Job stress among GPs: associations with practice organisation in 11 high-income countries.

Details

Serval ID
serval:BIB_6A4A64FE80EA
Type
Article: article from journal or magazin.
Collection
Publications
Institution
Title
Job stress among GPs: associations with practice organisation in 11 high-income countries.
Journal
The British journal of general practice
Author(s)
Cohidon C., Wild P., Senn N.
ISSN
1478-5242 (Electronic)
ISSN-L
0960-1643
Publication state
Published
Issued date
09/2020
Peer-reviewed
Oui
Volume
70
Number
698
Pages
e657-e667
Language
english
Notes
Publication types: Journal Article
Publication Status: epublish
Abstract
Job stress among GPs is an issue of growing concern.
To investigate whether the structural and organisational features of GPs' practices were associated with job stress in 11 countries.
Secondary analysis of the 2015 Commonwealth Fund International Health Policy Survey of Primary Care Physicians, an international cross-sectional study. A total of 11 Western countries participated in the 2015 edition.
Random samples of practising GPs were drawn from government or private lists in each country (N = 12 049). Job stress was measured by the question: 'How stressful is your job as a GP?' (5-point Likert scale). Numerous practices' organisation and functioning characteristics were considered. Multilevel mixed-effects ordered logistic regression was performed.
The prevalence of job stress varied from 18% to 59% according to country. Job stress was higher among GPs aged 45-54 years (middle age) (odds ratio [OR] 1.35, 95% confidence interval [CI] = 1.07 to 1.70) and those practising in an urban area (OR 1.23, 95% CI = 1.15 to 1.31). It was also associated with a high weekly workload (OR 2.88, 95% CI = 2.38 to 3.50) if >50 hours/week workload, large administrative burden (OR 1.65, 95% CI = 1.44 to 1.89), long delays in receiving hospital discharge, poor possibilities in offering same-day appointments (OR 1.74, 95% CI = 1.18 to 2.56), and performance assessment (OR 1.15, 95% CI = 1.05 to 1.24). Finally, long consultations (OR 0.64, 95% CI = 0.53 to 0.76) and working with a case manager attached to the practice were associated with a lower job stress. The vast majority of results were consistent across the countries.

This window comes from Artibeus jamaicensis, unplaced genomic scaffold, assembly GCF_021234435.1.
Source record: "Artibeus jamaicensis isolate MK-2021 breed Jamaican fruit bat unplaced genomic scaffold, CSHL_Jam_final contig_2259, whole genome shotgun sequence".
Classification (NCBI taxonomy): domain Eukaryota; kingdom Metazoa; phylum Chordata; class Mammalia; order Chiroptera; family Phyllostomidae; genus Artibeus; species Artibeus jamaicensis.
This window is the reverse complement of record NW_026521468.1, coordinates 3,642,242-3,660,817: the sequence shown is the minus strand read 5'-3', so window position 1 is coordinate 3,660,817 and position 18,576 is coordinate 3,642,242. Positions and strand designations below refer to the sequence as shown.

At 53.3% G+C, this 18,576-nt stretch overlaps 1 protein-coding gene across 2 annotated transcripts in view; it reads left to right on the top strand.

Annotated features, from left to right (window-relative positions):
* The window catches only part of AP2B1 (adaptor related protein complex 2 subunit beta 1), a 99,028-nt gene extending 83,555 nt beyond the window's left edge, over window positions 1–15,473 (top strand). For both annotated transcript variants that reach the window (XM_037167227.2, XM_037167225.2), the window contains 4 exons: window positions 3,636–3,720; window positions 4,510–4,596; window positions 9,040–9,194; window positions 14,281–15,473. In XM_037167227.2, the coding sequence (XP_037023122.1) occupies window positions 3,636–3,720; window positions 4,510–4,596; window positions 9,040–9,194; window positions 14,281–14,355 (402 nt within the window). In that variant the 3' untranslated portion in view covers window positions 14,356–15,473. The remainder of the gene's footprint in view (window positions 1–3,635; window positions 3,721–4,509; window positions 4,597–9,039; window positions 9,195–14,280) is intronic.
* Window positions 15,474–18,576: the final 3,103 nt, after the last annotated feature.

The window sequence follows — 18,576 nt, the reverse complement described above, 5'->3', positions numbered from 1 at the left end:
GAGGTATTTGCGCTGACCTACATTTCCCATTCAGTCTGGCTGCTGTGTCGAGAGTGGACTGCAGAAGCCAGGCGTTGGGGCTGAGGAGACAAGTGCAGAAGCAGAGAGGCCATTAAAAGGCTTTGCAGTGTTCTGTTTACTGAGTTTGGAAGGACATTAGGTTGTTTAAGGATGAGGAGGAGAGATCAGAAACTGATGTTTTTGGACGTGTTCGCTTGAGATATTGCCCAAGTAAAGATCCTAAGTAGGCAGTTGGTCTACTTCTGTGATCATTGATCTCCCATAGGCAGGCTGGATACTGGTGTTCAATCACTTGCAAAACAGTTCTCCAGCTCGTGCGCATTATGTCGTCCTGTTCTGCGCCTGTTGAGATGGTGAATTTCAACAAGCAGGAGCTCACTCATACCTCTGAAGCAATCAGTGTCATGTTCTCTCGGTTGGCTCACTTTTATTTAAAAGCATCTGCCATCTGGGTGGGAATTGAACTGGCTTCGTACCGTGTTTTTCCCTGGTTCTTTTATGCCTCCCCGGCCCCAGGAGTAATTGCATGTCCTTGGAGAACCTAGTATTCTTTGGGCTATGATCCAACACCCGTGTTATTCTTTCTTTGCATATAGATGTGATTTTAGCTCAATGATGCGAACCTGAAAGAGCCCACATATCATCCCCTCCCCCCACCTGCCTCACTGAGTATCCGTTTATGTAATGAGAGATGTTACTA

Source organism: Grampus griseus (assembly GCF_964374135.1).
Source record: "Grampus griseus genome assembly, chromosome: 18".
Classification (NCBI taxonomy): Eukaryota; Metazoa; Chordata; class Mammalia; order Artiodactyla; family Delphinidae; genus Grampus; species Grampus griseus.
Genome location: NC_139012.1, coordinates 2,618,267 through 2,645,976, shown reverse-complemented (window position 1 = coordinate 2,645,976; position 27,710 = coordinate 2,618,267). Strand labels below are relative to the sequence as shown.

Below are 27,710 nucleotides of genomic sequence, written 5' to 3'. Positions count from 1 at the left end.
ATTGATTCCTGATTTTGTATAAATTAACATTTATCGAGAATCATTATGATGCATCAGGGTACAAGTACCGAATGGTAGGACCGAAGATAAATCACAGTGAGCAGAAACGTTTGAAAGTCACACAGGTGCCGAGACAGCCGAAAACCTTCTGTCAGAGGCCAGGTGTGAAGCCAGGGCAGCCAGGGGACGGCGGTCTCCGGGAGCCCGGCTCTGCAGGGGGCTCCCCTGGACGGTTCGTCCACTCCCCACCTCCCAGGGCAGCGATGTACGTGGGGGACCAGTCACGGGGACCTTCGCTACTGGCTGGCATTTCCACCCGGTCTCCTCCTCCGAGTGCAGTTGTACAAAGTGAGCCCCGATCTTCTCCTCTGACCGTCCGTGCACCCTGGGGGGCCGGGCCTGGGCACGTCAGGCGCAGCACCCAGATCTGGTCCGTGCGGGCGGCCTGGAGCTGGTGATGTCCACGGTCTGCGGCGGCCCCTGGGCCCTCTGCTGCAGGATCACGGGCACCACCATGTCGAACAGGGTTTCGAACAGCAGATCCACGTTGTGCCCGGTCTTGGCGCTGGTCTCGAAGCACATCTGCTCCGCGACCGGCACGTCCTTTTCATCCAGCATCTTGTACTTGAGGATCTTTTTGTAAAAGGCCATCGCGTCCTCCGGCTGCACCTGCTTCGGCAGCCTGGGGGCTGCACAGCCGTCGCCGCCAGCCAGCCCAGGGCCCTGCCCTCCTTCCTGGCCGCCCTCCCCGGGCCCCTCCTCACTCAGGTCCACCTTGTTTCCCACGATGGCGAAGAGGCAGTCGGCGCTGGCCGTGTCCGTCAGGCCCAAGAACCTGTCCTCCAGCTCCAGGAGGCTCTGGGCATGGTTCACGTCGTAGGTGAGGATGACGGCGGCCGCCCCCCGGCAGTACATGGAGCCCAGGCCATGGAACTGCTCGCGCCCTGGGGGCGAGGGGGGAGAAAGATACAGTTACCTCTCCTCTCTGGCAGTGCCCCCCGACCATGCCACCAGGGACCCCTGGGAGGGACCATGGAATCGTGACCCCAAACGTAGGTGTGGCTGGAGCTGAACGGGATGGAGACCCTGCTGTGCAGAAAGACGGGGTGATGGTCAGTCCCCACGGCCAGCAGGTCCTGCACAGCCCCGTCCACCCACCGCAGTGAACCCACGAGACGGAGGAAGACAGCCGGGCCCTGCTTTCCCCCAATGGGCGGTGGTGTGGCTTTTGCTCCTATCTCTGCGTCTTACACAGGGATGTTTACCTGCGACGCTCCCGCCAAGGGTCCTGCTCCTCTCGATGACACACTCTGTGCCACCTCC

Heavy workloads and time pressure are clearly associated with GP job stress. However, organisational changes such as employing case managers and allowing longer consultations could potentially reduce this burden.
Keywords
general practitioners, international comparisons, occupational stress, organisational characteristics, primary care
Pubmed
Open Access
Yes
Create date
23/06/2020 12:31
Last modification date
15/09/2020 6:26
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